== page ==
This investor decided to move all their money into stocks starting on March 24th, the day after the lowest close of the S&P 500 during the quarter. This move had the best result of all the scenarios, outperforming the static portfolio by 9%. While not implausible that an investor would have picked a market bottom, the stock market bottom occurred far earlier than any economic rebound. In fact, as of March 23rd, only 9 states had enacted stay-at-home provisions. 

The Scaredy Cat

This investor decided that enough was enough at just the wrong time, going to 100% cash on March 24th. This portfolio would have had the worst performance of all the scenarios, returning 13% less than the static portfolio. This result is not surprising as it fits into the behavioral economic framework that investors have strong reactions to volatility. Like the “fight or flight” mechanism, human nature tells us to be protective or overly aggressive in distressed times.

Conclusion

In total, the static portfolio would have returned -5.0% for the time period, while the average return for the other 4 portfolios was -5.6%. In short, if there is equal probability to choose each of the 4 options presented, investors would have, on average, done worse making one of these changes rather than staying the course.

Portfolio ScenarioReturn 1/1/2020 to 4/24/2020
Static-5.0%
The Crystal Ball Gazer+3.8%
The Sad Sack-12.7%
The Scaredy Cat-17.8%
The Opportunist+4.3%

While this very short-term example indicates the dangers of making investment decisions based on emotion, it does not mean that long-term investment strategy should be static. In fact, the periods following a major market reversal can be some of the most valuable for an investor to evaluate their risk tolerance. If you found yourself checking account balances daily, watching financial news more frequently, or even losing sleep over financial worries, this would be a good time to put some thought in your investment allocation.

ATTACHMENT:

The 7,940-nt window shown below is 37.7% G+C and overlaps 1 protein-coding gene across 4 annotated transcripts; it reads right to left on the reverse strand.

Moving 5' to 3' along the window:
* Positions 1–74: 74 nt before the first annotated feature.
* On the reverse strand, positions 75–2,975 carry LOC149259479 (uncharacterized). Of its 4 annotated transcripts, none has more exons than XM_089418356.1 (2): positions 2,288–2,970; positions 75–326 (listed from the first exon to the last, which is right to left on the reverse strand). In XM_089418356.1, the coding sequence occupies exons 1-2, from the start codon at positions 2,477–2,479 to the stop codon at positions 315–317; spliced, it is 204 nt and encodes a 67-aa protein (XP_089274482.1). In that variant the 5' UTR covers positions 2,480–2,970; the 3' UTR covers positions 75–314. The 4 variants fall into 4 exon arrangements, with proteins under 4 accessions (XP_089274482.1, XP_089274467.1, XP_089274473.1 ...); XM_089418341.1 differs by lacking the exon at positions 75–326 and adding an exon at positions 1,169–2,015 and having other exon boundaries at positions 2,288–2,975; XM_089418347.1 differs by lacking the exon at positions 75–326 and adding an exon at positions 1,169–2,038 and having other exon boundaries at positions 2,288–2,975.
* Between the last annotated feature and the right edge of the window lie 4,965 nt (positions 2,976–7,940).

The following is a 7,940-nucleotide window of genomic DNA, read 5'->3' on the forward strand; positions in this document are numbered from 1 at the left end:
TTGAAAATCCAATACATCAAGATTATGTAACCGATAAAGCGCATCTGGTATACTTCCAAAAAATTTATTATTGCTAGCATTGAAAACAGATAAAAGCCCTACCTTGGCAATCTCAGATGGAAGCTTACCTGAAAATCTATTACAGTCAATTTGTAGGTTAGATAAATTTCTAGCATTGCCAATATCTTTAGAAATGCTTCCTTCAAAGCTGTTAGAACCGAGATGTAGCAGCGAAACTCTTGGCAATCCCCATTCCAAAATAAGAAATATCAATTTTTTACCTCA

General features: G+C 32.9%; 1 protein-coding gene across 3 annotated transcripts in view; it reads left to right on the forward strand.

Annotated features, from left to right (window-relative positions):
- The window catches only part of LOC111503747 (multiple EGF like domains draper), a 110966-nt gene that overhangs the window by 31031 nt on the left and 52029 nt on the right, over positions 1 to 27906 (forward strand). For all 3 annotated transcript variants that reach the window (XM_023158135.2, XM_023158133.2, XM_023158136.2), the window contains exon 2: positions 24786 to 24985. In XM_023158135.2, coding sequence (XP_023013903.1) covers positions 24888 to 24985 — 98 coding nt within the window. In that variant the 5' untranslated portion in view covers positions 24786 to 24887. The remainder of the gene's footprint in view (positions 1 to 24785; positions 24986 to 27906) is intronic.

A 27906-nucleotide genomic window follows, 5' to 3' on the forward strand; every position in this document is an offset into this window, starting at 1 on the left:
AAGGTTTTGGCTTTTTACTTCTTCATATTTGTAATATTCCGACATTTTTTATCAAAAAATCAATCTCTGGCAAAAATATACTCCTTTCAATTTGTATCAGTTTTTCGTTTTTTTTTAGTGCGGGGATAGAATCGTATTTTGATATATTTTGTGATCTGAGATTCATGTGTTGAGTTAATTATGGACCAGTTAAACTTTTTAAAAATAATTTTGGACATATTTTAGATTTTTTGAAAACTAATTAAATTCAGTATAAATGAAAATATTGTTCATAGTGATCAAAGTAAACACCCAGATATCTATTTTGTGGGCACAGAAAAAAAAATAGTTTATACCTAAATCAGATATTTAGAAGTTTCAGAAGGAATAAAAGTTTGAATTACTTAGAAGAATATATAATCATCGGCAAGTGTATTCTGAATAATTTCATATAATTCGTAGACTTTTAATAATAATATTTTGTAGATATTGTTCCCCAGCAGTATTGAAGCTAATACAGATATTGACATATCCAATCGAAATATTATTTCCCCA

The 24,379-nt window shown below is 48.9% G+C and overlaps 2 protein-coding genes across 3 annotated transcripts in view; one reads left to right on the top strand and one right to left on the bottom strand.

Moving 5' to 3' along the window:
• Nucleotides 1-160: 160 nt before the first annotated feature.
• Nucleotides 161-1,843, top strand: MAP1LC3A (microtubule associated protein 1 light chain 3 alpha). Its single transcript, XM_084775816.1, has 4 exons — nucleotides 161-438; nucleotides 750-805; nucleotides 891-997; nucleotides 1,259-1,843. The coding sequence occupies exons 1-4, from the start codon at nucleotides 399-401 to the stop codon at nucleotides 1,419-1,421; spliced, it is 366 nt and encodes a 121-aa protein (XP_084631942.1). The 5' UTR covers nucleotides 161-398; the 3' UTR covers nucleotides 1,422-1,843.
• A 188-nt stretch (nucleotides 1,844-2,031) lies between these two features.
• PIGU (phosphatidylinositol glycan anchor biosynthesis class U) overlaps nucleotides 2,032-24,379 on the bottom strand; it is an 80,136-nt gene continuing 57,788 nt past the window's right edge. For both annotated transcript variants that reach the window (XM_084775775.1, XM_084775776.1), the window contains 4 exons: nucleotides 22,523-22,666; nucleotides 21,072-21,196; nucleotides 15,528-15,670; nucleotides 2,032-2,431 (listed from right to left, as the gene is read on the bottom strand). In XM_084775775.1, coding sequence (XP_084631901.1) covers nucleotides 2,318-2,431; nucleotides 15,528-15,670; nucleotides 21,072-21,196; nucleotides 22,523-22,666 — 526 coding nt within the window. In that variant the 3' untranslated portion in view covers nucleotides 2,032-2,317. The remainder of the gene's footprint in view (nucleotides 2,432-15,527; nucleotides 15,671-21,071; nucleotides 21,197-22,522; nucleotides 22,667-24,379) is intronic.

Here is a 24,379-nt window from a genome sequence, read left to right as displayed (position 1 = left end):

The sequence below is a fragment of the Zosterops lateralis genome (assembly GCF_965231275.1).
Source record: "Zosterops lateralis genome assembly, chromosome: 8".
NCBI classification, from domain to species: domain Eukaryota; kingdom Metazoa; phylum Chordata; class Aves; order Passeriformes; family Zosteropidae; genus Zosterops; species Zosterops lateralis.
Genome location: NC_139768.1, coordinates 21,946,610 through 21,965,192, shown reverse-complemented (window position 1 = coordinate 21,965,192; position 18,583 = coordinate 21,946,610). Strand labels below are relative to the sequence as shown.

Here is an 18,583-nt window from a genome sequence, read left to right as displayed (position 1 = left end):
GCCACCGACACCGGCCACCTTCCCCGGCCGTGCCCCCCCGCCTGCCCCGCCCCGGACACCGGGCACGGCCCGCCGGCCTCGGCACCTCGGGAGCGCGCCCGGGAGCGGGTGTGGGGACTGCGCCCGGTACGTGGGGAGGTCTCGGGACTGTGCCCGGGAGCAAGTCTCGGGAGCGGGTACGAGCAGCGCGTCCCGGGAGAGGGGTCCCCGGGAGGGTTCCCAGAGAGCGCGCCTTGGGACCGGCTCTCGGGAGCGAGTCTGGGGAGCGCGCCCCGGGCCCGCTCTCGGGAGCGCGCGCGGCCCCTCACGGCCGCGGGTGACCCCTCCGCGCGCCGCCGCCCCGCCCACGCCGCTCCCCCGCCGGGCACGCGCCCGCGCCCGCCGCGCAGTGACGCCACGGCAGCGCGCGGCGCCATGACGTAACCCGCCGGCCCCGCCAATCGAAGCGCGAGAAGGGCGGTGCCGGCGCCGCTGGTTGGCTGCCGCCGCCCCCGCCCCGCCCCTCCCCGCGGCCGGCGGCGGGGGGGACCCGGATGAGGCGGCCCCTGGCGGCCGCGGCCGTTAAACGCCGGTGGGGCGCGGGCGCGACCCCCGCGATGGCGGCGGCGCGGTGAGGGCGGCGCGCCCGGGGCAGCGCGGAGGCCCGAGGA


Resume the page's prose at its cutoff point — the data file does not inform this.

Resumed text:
Glossary

OPEC – The Organization of Petroleum Exporting Countries is a cartel of 14 nations which comprise approximately 44% of oil production and over 80% of proven reserves as of September 2018. The cartel does not include either the largest oil producer, U.S.,  nor 3rd higher oil producer, Russia.

† Indices used to represent asset classes: 
U.S. Large Cap Stocks – S&P 500
U.S. Small Cap Stocks – Russell 2000
International Stocks – MSCI ACWI ex-U.S.
U.S. Bonds – Bloomberg Barclays Aggregate
Commodities – Bloomberg Commodity

IMPORTANT INFORMATION

The information presented here is not specific to any individual’s personal circumstances.

To the extent that this material concerns tax matters, it is not intended or written to be used, and cannot be used, by a taxpayer for the purpose of avoiding penalties that may be imposed by law. Each taxpayer should seek independent advice from a tax professional based on his or her individual circumstances.

These materials are provided for general information and educational purposes and represent Wilson Capital’s views based upon publicly available information from sources believed to be reliable—we cannot assure the accuracy or completeness of these materials. The information in these materials may change at any time and without notice.

Wilson Capital is a Registered Investment Advisor (“RIA”), registered in the state of Massachusetts. Wilson Capital provides asset management and related services for clients nationally. Wilson Capital will file and maintain all applicable licenses as required by the state securities boards and/or the Securities and Exchange Commission (“SEC”), as applicable. Wilson Capital renders individualized responses to persons in a particular state only after complying with the state’s regulatory requirements, or pursuant to an applicable state exemption or exclusion.